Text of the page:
Boletín de Mayo de 2005
Boletín Informativo
DZero Experiment Crunches Record Data with the Grid

(VANCOUVER, BC) - WestGrid researcher Dugan O'Neil is part of a project breaking new records in data movement. O'Neil is one of nearly 650 scientists involved with the DZero Project, an international physics
collaboration between six countries.

DZero studies interactions of protons and antiprotons in an intense search for subatomic clues that reveal the character of the building blocks of the universe.

A new dedicated network connection [ a user controlled lightpath provided by CA*net 4 to the D0 researcher in Canada-BSA] on WestGrid has terabytes of particle collision data flowing each day between Simon Fraser University, the University of British Columbia and the Fermi National Accelerator Laboratory (Fermilab) in Chicago. A similar round of data transfers was done in 2003, but on a much smaller scale.

"The WestGrid share of the last (data) reprocessing was about 12 million events (particle collisions)," says O'Neil. "This time it will be more than 100 million. Our dedicated network connection has allowed a dramatic increase in our transfer rate compared to last time."

The particle collisions are recorded from the DZero detector at the Tevatron - the world's highest-energy particle accelerator located in Batavia, IL.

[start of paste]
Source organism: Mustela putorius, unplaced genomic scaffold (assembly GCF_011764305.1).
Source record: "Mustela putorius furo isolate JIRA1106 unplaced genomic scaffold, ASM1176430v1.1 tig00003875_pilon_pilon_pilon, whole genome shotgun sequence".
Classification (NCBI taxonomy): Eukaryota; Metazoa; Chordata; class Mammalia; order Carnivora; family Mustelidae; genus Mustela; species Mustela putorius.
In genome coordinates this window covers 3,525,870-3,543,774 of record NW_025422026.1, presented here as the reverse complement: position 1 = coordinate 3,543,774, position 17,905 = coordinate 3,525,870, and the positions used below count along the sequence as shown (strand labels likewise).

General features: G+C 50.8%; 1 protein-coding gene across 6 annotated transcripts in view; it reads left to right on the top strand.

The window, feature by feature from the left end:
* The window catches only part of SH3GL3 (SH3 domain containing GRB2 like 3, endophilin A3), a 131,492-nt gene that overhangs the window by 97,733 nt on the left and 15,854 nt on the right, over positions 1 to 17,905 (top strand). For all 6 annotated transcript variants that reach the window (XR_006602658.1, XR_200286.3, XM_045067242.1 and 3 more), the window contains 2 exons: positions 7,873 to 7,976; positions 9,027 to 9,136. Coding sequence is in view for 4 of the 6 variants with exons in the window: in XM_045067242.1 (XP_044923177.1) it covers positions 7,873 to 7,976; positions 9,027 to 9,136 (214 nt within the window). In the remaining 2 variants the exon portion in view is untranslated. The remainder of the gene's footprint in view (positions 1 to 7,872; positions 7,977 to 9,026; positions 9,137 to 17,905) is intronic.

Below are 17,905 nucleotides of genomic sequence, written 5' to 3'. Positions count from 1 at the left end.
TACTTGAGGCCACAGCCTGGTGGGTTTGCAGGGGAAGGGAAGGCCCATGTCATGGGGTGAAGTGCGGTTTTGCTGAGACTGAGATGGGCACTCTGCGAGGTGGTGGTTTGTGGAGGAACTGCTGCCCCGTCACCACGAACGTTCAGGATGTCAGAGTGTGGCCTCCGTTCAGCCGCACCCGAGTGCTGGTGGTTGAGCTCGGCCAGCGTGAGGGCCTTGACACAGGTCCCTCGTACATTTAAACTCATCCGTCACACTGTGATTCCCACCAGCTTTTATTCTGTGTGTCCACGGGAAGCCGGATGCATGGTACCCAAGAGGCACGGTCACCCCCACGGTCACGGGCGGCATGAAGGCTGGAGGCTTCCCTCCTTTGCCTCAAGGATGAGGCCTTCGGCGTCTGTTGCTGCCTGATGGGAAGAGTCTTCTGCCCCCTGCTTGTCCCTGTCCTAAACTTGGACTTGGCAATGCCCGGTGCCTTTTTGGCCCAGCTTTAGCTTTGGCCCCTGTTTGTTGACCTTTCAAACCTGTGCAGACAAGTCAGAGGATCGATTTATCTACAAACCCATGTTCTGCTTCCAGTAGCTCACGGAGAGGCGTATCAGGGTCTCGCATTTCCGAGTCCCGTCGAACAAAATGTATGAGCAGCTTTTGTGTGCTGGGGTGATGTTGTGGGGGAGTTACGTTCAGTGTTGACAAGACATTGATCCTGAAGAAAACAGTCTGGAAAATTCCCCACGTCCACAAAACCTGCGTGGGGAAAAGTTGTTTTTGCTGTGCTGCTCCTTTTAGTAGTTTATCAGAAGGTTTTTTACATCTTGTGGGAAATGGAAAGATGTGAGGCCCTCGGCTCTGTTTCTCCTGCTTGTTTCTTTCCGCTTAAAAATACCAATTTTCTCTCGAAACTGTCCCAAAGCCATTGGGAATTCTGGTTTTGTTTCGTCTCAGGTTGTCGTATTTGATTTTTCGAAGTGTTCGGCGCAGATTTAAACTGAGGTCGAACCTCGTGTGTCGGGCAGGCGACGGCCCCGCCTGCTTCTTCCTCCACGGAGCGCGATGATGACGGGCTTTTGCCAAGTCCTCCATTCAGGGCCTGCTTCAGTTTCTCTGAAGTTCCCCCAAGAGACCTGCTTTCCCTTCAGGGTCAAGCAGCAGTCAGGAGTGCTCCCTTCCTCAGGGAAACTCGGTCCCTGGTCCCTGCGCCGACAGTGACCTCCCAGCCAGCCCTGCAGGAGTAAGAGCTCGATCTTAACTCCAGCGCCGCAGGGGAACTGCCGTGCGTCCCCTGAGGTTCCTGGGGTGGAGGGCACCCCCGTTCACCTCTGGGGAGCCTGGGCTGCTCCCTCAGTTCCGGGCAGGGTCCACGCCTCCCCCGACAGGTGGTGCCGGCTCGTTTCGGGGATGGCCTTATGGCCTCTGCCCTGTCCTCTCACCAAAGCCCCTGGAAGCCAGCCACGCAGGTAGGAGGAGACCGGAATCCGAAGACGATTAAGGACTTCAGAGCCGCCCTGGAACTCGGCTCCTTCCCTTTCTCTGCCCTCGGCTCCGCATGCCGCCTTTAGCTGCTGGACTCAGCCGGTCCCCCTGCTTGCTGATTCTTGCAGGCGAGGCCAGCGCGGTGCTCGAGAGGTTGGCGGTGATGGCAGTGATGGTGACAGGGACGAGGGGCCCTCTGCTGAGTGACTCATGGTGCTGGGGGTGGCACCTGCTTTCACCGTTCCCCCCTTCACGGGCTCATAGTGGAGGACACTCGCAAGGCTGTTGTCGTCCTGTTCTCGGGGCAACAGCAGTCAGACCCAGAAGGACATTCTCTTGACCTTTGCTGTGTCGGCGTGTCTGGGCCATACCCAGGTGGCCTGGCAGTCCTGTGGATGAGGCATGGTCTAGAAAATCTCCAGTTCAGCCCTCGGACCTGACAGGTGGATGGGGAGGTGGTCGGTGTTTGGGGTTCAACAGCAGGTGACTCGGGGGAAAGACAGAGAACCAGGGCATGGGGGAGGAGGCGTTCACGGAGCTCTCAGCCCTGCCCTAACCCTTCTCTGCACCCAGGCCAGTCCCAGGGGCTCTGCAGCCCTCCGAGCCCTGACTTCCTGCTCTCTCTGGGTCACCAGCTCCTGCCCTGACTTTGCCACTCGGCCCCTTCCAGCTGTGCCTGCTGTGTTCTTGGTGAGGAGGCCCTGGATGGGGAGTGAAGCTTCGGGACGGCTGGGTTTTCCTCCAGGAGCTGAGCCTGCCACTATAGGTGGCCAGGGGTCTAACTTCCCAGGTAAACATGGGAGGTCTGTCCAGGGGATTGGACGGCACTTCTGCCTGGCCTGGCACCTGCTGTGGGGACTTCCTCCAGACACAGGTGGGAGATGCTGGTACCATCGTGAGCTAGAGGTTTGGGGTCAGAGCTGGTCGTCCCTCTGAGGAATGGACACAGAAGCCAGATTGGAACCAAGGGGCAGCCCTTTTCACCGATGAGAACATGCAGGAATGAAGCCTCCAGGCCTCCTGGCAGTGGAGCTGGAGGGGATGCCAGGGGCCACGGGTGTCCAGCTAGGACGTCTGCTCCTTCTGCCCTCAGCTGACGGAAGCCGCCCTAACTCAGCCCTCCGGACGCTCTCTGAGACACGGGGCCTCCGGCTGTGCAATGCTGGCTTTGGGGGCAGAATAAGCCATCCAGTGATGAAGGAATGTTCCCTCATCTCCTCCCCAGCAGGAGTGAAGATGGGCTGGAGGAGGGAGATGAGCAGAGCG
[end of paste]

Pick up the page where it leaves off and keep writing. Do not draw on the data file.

Once captured, the data is processed into a form useable by physicists.

Using grid computing, DZero partner facilities around the globe have begun to provide enough computing power to crunch more experimental data than ever before. In six months, the computers will process 250 terabytes of data -
enough to fill a stack of CDs as high as France's Eiffel Tower.

"The grid allows DZero to make better use of remote human resources as well as computing power," says O'Neil. "Participating in the reprocessing is an important technical contribution for our group and it gives us the experience needed to figure out how to efficiently analyze data remotely."

O'Neil and colleague Yann Coadou have overseen the coordination of the high-speed data transfers between SFU, UBC and Fermilab.

The DZero experiment involves more than 80 institutions in Canada, the U.S. and 18 foreign countries. WestGrid is a $50 million project to purchase and install innovative grid-enabled computing infrastructure across BC and Alberta. For a list of DZero's collaborating institutions, please visit the DZero web site ( Fermilab is operated by Universities Research Association, Inc., a consortium of 90 research universities, for the United States Department of Energy's Office of Science.